Many see British MP George Galloway as a downright nuisance: a politician at the vanguard of ultra-leftist populism, who subverts the mainstream view of Western foreign policy, particularly in the Middle East. His pro-Palestinian position and characterization of the West as “imperialist” have inflamed governments around the world. Canada’s Immigration Ministry recently described him as a “security threat,” and subsequently barred him from the country. But even Galloway’s harshest critics must concede that he poses no security threat whatsoever, and that the ban imposed upon him must be motivated by something else.
Despite the Immigration Ministry’s assertions that it was not directly responsible for the ban, it’s likely that the move was motivated by a request from the Jewish Defence League. A pro-Israel organization, the League wrote an open letter to the government requesting that it “keep this hater out of the country.” The director of the organization’s Canadian chapter, Meir Weinstein, participated in a joint interview with Galloway for Britain’s Channel 4 News on March 20th (widely available on YouTube), in which he stated: “We are determined to uncover any proxy agents of Hamas and Hezbollah, and we’ve been successful with regards to Mr. Galloway […] we will be looking into these organizations in Canada that have invited him […] their links to terror groups as well.” Galloway responded by promising that if the ban was not overturned, he would speak using “other means,” possibly via video conference. Weinstein replied, “If he uses those other means we will see to it that the Canadian government will be monitoring every individual and organization that has anything to do with it.”
These thinly veiled threats should be alarming to all Canadians, regardless of whether they agree with Galloway’s views. Galloway had been invited to speak in Toronto at the Metropolitan United Church at the behest of the Canadian Peace Alliance, the Ryerson University Student’s Union, and the Toronto Coalition to Stop the War. Under Section 34 of the Immigration Act, the Canadian Border Agency can declare an individual inadmissible for “being a member of an organisation that there are reasonable grounds to believe engages, has engaged or will engage in acts: of espionage, of subversion against a democratic government, or of terrorism.”
During a recent trip to the Gaza Strip with the charity “Viva Palestina,” Galloway accompanied a convoy carrying fire trucks, ambulances, food, and medical supplies. If the government of Canada views these as reasonable grounds to bar someone from entering the country, then it must be prepared to bar the Red Crescent and the many UN organizations that deliver aid to Gaza on a regular basis.
The ban imposed by the Immigration Ministry demonstrated the extent to which the Harper Government has moved to allign Canada with Israel and some of its most intransigent supporters like Meir Weinstein. Canada has perhaps the most ardently pro-Israel government in the world. While many Canadians see the need to show solidarity towards the Middle East’s truest and most vibrant democracy, the government’s position extends far beyond mere support. Though both European governments and the new Obama Administration have made tepid criticisms of the State’s expansion into parts of the West Bank and the incoming right-wing bloc’s cynical rejection of the two-state solution, Harper has yet to utter a single word of disapproval. Now he is actively preventing a critic of Israel from entering the country.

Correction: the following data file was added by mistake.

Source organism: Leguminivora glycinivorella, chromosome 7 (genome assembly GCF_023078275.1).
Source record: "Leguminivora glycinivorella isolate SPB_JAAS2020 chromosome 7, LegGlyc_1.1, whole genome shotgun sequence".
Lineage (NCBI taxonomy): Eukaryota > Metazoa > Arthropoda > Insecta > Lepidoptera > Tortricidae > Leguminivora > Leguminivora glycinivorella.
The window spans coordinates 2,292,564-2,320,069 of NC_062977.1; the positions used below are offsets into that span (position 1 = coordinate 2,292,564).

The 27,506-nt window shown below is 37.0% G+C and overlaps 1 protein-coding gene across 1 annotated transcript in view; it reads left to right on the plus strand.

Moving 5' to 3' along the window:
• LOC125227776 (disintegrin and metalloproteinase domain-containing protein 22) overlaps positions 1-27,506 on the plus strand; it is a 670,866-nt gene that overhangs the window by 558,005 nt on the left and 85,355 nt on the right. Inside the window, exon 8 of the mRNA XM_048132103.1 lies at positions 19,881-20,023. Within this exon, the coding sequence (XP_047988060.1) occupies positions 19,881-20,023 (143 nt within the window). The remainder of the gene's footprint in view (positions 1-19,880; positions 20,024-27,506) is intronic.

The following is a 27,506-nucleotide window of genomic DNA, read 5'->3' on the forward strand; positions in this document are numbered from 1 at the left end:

The duplicity of the ban’s supporters, both inside and outside of the government, is astounding. Many remember the infamously Islamophobic Danish cartoons of 2006, which were defended by members of the Right on grounds of free speech. That same year, Hamas won Palestine’s first-ever truly democratic election, and had their legitimacy ignored by the very same governments who had purportedly invaded Iraq on a messianic mission to spread democracy to the Arab world. Many reacted with understandable outrage when CUPE President Sid Ryan proposed banning Israeli academics who refused to denounce their own country’s policies. Yet many of the same individuals praise the ban on Galloway, claiming that this case is not an issue of free speech.
One can imagine a different situation, in which a less pro-Israel, leftist Canadian government tried to prevent a polemicist of the opposite political stripe from speaking in the country, perhaps after receiving an open letter from the president of CUPE. In such circumstances, the outrage would be tremendous, and it would be perfectly justified. Under no conditions should the government of a free and democratic society actively prevent someone from engaging in dissent, so long as this dissent is peaceful.
The ban on George Galloway is an affront to the most fundamental principles of Canadian democracy: openness and freedom of speech. Canadians of all political stripes should be appalled that their government is unwilling to rise to this most elementary moral standard and allow George Galloway to speak in this country.